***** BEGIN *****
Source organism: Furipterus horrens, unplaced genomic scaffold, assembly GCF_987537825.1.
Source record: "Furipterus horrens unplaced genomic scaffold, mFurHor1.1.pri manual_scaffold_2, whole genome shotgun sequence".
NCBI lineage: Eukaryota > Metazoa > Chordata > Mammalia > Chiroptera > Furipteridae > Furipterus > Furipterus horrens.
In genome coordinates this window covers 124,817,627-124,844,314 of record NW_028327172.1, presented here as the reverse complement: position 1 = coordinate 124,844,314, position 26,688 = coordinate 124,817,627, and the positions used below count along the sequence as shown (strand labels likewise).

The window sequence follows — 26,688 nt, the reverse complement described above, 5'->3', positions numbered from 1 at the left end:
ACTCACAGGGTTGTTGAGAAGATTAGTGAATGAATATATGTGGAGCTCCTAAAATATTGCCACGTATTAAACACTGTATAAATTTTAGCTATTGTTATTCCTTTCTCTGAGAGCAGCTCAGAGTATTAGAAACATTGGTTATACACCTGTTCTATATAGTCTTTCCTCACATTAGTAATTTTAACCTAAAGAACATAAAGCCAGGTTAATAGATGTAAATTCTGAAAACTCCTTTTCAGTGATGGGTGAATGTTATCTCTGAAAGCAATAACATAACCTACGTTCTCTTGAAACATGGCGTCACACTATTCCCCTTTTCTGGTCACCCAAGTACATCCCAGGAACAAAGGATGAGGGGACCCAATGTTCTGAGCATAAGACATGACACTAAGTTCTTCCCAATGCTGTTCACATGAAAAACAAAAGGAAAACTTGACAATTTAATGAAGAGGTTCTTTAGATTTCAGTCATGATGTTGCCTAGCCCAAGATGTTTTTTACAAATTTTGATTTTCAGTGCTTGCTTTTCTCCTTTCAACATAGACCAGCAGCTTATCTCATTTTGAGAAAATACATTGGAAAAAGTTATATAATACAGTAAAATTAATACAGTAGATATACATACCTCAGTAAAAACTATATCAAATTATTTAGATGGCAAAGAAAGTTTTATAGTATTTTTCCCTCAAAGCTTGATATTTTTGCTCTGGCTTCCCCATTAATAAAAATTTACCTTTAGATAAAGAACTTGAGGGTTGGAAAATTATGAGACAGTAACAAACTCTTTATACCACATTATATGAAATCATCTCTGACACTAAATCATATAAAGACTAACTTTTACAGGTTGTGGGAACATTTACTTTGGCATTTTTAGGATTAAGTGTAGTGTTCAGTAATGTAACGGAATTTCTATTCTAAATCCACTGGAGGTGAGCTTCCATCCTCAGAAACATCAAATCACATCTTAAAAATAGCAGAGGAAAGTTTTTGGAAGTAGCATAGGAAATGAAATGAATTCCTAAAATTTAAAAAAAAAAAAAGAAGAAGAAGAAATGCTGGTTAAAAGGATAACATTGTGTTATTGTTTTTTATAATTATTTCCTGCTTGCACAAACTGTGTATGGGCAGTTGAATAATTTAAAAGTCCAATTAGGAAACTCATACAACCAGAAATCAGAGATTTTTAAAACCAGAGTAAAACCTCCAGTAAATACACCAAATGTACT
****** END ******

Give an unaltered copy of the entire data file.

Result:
Source organism: Furipterus horrens, unplaced genomic scaffold, assembly GCF_987537825.1.
Source record: "Furipterus horrens unplaced genomic scaffold, mFurHor1.1.pri manual_scaffold_2, whole genome shotgun sequence".
NCBI lineage: Eukaryota > Metazoa > Chordata > Mammalia > Chiroptera > Furipteridae > Furipterus > Furipterus horrens.
In genome coordinates this window covers 124,817,627-124,844,314 of record NW_028327172.1, presented here as the reverse complement: position 1 = coordinate 124,844,314, position 26,688 = coordinate 124,817,627, and the positions used below count along the sequence as shown (strand labels likewise).

The window sequence follows — 26,688 nt, the reverse complement described above, 5'->3', positions numbered from 1 at the left end:
ACTCACAGGGTTGTTGAGAAGATTAGTGAATGAATATATGTGGAGCTCCTAAAATATTGCCACGTATTAAACACTGTATAAATTTTAGCTATTGTTATTCCTTTCTCTGAGAGCAGCTCAGAGTATTAGAAACATTGGTTATACACCTGTTCTATATAGTCTTTCCTCACATTAGTAATTTTAACCTAAAGAACATAAAGCCAGGTTAATAGATGTAAATTCTGAAAACTCCTTTTCAGTGATGGGTGAATGTTATCTCTGAAAGCAATAACATAACCTACGTTCTCTTGAAACATGGCGTCACACTATTCCCCTTTTCTGGTCACCCAAGTACATCCCAGGAACAAAGGATGAGGGGACCCAATGTTCTGAGCATAAGACATGACACTAAGTTCTTCCCAATGCTGTTCACATGAAAAACAAAAGGAAAACTTGACAATTTAATGAAGAGGTTCTTTAGATTTCAGTCATGATGTTGCCTAGCCCAAGATGTTTTTTACAAATTTTGATTTTCAGTGCTTGCTTTTCTCCTTTCAACATAGACCAGCAGCTTATCTCATTTTGAGAAAATACATTGGAAAAAGTTATATAATACAGTAAAATTAATACAGTAGATATACATACCTCAGTAAAAACTATATCAAATTATTTAGATGGCAAAGAAAGTTTTATAGTATTTTTCCCTCAAAGCTTGATATTTTTGCTCTGGCTTCCCCATTAATAAAAATTTACCTTTAGATAAAGAACTTGAGGGTTGGAAAATTATGAGACAGTAACAAACTCTTTATACCACATTATATGAAATCATCTCTGACACTAAATCATATAAAGACTAACTTTTACAGGTTGTGGGAACATTTACTTTGGCATTTTTAGGATTAAGTGTAGTGTTCAGTAATGTAACGGAATTTCTATTCTAAATCCACTGGAGGTGAGCTTCCATCCTCAGAAACATCAAATCACATCTTAAAAATAGCAGAGGAAAGTTTTTGGAAGTAGCATAGGAAATGAAATGAATTCCTAAAATTTAAAAAAAAAAAAAGAAGAAGAAGAAATGCTGGTTAAAAGGATAACATTGTGTTATTGTTTTTTATAATTATTTCCTGCTTGCACAAACTGTGTATGGGCAGTTGAATAATTTAAAAGTCCAATTAGGAAACTCATACAACCAGAAATCAGAGATTTTTAAAACCAGAGTAAAACCTCCAGTAAATACACCAAATGTACT